This means that in the lower latitude tropics, there are only slight changes in solar heating and temperature during the year, and there are not distinct warm summers and cold winters. At higher latitudes the temperature difference between summer and winter becomes more distinct. Near the north and south poles, the change in solar intensity and temperature between summer and winter is extreme. You do not need to be able to do these calculations, but if you compute the ratio of maximum to the minimum cosine of the solar angle at noon for the three latitudes in the figures above, you can easily see that seasonal changes in the intensity of the sun and therefore in temperature are small at low latitudes and large at high latitudes.
Finally, at the Equator the ratio is 1. Length of Day The second factor which regulates seasonal changes in the amount of solar radiation energy that strikes a particular location latitude is the length of daylight or the number of hours from sunrise to sunset. I'm sure most of you know that the number of hours of daylight is longer in the summer as compared to the winter.
More hours of daylight translates to more hours of heating from the sun. As with solar angle at noon, there are mathematical formulas which one can use to calculate the number of daylight hours at any latitude for any day of the year, but the calculations for length of day are complex, and we will not use them.
It is important that you understand the this general statement the seasonal yearly changes in length of daylight hours are smallest at the Equator and get larger toward the north and south poles. In the northern hemisphere the longest day of the year is the summer solstice and the shortest day of the year is the winter solstice, while in the southern hemisphere the dates of the longest and shortest days are reversed. The figure below shows how the length of day changes at several different latitudes in the Northern Hemisphere.
At latitudes of In a sense this is like one long day per year Also note that March 21 Spring or Vernal Equinox and September 21 Fall or Autumnal Equinoxevery latitude on Earth has exactly 12 hours of sunshine and 12 hours of darkness. This only happens on these two specific dates when the axis of rotation does not point at all toward or away from the Sun.
In fact the term "equinox" means equal day and night. The figure below shows how the length of day changes during the year for several latitudes in the Northern Hemisphere. Southern latitudes are the mirror image of their Northern Hemisphere counterparts. On the summer solstice, all places north of Look at the animation below. Three lines of latitude are shown on the Earth image, the Equator, the Arctic circle in the northern hemisphere and the Antactic circle in the southern hemisphere.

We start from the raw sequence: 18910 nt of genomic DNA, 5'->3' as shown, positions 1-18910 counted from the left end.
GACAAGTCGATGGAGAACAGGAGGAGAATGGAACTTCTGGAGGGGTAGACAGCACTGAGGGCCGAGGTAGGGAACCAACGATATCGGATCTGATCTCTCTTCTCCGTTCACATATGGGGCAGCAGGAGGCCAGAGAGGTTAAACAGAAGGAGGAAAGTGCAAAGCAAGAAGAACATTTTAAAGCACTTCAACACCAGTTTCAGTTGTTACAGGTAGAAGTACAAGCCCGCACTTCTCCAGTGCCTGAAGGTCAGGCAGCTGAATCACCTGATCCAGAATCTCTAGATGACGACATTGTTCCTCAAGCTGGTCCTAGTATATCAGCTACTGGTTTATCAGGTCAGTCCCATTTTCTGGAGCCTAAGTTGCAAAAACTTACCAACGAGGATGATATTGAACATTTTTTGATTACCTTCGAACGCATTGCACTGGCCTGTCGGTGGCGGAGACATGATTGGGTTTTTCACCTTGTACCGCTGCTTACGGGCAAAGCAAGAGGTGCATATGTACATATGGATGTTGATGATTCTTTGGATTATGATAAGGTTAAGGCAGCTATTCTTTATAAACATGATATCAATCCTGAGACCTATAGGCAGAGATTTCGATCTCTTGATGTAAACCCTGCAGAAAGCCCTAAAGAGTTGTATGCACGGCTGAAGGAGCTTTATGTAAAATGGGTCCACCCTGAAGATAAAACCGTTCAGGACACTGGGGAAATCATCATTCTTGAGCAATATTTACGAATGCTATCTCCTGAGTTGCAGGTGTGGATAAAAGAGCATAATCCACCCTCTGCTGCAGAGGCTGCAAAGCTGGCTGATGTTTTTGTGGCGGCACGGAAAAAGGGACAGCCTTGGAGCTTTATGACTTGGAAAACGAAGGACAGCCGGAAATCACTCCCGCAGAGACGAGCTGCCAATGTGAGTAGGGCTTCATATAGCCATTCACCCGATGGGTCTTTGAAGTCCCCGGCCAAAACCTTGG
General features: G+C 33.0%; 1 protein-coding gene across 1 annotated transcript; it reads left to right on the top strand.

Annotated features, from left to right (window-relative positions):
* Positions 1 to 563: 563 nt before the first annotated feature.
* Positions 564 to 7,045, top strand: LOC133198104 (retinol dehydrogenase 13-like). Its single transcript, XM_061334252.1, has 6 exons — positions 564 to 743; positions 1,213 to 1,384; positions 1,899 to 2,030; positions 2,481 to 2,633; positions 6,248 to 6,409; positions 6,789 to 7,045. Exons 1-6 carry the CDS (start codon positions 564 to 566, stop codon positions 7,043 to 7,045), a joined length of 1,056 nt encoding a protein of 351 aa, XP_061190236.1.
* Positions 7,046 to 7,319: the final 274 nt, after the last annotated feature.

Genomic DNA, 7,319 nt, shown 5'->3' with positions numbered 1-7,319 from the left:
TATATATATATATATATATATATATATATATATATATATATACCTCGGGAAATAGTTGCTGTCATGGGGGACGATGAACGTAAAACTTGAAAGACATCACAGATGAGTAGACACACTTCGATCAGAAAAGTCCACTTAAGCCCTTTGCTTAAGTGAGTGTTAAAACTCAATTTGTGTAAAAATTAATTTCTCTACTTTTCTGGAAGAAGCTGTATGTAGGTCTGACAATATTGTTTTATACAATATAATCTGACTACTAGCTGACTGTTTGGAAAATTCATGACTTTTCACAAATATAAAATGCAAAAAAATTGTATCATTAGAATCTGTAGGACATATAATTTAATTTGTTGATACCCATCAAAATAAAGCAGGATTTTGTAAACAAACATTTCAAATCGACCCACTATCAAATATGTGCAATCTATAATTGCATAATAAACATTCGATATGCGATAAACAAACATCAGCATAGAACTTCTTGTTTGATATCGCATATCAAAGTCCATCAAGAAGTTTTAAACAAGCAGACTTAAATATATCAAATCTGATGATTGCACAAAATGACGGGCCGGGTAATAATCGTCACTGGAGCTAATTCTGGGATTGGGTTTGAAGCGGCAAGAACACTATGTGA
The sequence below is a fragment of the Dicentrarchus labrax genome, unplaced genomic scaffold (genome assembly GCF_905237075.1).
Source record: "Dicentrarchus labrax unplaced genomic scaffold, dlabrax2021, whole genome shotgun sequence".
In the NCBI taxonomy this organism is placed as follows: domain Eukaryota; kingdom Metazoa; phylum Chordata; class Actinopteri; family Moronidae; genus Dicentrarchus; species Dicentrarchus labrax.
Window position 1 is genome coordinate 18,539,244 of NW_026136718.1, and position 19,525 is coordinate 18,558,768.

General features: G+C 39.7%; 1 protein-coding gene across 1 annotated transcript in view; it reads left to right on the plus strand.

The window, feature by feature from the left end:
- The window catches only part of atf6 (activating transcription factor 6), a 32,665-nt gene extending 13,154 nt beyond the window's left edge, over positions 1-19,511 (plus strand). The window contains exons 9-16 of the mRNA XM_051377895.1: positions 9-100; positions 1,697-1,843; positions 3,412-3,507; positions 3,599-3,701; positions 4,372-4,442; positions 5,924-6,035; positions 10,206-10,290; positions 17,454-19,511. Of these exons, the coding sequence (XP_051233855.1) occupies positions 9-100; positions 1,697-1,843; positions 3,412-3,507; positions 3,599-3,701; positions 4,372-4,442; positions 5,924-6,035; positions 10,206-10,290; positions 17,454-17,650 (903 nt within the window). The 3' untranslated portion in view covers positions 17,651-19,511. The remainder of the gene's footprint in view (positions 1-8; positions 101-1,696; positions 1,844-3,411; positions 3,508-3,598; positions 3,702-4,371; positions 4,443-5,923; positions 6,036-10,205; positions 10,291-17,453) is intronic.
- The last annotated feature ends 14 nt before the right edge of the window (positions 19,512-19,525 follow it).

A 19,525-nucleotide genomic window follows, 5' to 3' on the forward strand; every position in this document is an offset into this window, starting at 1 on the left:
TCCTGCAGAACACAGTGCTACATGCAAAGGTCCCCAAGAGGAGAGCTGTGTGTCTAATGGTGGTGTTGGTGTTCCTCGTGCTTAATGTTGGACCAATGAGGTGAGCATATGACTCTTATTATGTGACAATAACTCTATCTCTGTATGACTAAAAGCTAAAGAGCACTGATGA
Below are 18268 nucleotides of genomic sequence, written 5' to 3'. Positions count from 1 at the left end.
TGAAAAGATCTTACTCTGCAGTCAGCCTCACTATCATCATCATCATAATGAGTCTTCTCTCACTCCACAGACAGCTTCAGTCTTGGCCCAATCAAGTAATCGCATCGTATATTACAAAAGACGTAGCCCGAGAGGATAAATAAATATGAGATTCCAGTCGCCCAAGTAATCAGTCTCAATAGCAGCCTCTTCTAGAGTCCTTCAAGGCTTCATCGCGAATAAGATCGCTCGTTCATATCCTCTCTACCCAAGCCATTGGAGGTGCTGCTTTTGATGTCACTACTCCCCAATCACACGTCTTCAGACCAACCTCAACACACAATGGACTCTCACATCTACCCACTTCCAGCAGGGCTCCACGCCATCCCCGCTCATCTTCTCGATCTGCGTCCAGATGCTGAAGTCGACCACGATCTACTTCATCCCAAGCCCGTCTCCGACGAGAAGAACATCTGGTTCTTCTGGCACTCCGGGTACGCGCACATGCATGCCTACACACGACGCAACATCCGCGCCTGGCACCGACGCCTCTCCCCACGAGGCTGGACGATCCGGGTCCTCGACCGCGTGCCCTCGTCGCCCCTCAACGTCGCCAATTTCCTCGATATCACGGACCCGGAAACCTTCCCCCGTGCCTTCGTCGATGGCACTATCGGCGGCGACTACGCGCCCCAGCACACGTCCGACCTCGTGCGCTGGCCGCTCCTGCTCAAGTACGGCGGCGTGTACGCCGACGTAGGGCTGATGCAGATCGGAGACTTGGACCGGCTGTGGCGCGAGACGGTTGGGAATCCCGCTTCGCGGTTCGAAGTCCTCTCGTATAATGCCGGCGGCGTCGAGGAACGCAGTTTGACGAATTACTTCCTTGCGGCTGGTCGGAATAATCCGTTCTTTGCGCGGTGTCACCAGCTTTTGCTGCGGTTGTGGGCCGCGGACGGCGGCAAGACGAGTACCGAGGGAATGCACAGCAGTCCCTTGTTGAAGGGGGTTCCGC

Notice that on the summer solstice the entire Arctic region from the Arctic circle to the north pole is completely in sunshine, while the entire Antarctic region from the Antarctic circle to the south pole is completely in darkness even as the Earth rotates around its axis of rotation. Converselsy, on the winter solstice, all places north of This is also shown in the animation below.
Notice that on the winter solstice the entire Arctic region from the Arctic circle to the north pole is completely in darkness, while the entire Antarctic region from the Antarctic circle to the south pole is completely in sunshine even as the Earth rotates around its axis of rotation. In fact, this defines the Arctic and Antarctic regions, which are regions between For latitudes outside of the Arctic and Antarctic regions, there are never days with 24 hours of sunshine or 24 hours of darkness.
You should understand the following general observations about the length of day: The closer you are to the north and south pole, the greater the number of days with 24 hours of sunshine and 24 hours of darkness. This is why these days are called "equinoxes", or literally equal day and night everywhere on Earth. When the Earth's axis is tilted This means that the North Pole at summer solstice is effectively at But at summer solstice the North Pole is getting 24 hours per day what Stockholm, Fairbanks and Archangel get only 12 hours at the equinoxes.
It would be surprising to find open water at Stockholm or Archangel on September 21st. Using a formula developed elsewhere for the zenith angle of the Sun at each hour of the day the insolations Watts per square meter per day at the solstices and equinoxes were computed.
All refinements such as the varying path lengths and average cloud cover were ignored. The computation does take into account the fact that the Earth is closer to the Sun at the Northern Hemisphere's winter solstice December 21 than at its summer solstice June This means that the summer solstice for the Southern Hemisphere gets more intense solar radiation than the Northern Hemisphere gets for its summer solstice.
The rate of energy input varies from 1. If an area is receiving energy at a rate of 1. If its energy input falls from 1. The rate of energy input per unit area depends upon the angle of the Sun.